Today’s post is written by guest blogger Yasmin Moll. Yasmin, an AAA member, is the Anthropology News Contributing Editor for the Middle East Section (MES). Currently, she is conducting dissertation fieldwork in Cairo, Egypt. More of her images can be found on AN’s Flickr Photostream. Thank you Yasmin!
There are tens of thousands of Egyptians in Tahrir today. And there are millions of Egyptians who are not.
If we believe some international media outlets and domestic opposition papers, these two groups make up two distinct camps: those for democracy and those for Mubarak. And if we believe the Egyptian government media, the dividing line is between trouble-making youths allied with “foreign agents” and law-abiding citizens.
From the vantage point of those of us in Cairo, however, the picture is much more complex, fluid and messy. And simplifying it for the sake of a sexy story or a catchy headline risks marginalizing the many Egyptians from all classes and backgrounds whose political stances don’t fit neatly into one or the other of these categories.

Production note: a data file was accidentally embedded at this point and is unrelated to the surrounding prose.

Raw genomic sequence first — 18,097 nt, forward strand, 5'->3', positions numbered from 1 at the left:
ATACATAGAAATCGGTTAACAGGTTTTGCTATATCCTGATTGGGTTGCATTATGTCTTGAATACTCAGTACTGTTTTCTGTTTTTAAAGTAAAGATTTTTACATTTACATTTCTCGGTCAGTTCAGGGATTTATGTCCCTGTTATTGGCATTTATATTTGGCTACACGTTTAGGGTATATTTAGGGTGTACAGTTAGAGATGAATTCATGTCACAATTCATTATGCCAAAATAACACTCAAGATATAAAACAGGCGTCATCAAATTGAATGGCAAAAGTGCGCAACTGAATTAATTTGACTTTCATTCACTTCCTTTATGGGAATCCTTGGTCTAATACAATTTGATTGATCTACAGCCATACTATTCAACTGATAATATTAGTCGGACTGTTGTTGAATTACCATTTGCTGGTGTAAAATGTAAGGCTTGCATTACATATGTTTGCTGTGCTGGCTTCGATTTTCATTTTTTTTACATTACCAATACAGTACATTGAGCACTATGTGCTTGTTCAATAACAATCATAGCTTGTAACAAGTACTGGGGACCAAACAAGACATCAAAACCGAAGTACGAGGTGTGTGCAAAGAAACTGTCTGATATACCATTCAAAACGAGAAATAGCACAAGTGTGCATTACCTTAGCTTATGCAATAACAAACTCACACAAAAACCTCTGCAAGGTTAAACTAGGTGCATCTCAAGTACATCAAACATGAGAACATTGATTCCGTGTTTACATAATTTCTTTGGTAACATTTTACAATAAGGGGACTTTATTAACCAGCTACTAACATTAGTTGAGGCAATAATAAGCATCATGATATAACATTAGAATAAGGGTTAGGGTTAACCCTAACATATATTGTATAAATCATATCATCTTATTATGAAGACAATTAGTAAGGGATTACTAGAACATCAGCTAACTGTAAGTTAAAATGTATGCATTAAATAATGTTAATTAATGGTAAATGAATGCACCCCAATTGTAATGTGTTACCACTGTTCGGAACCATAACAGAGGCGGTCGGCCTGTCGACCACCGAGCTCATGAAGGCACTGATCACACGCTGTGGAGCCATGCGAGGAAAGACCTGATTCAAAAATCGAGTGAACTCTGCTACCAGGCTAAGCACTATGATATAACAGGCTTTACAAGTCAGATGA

Take my friend Mansour. On January 28 I attended with him the protest downtown after Friday prayer. Marching peacefully along with hundreds of others up Kasr Al-Aini street, we were met with a volley of tear-gas fired by the central security police blocking access to Tahrir Square. Summoning up all the courage we could muster, we surged forward with the crowd chanting “the people want the demise of the regime” (al-shaab yureed isqaat al-nizaam). Eventually both the police tear-gas and our own fear got so bad that we took cover in a building along the street, hiding with dozens of others until the police had passed on so we could go home.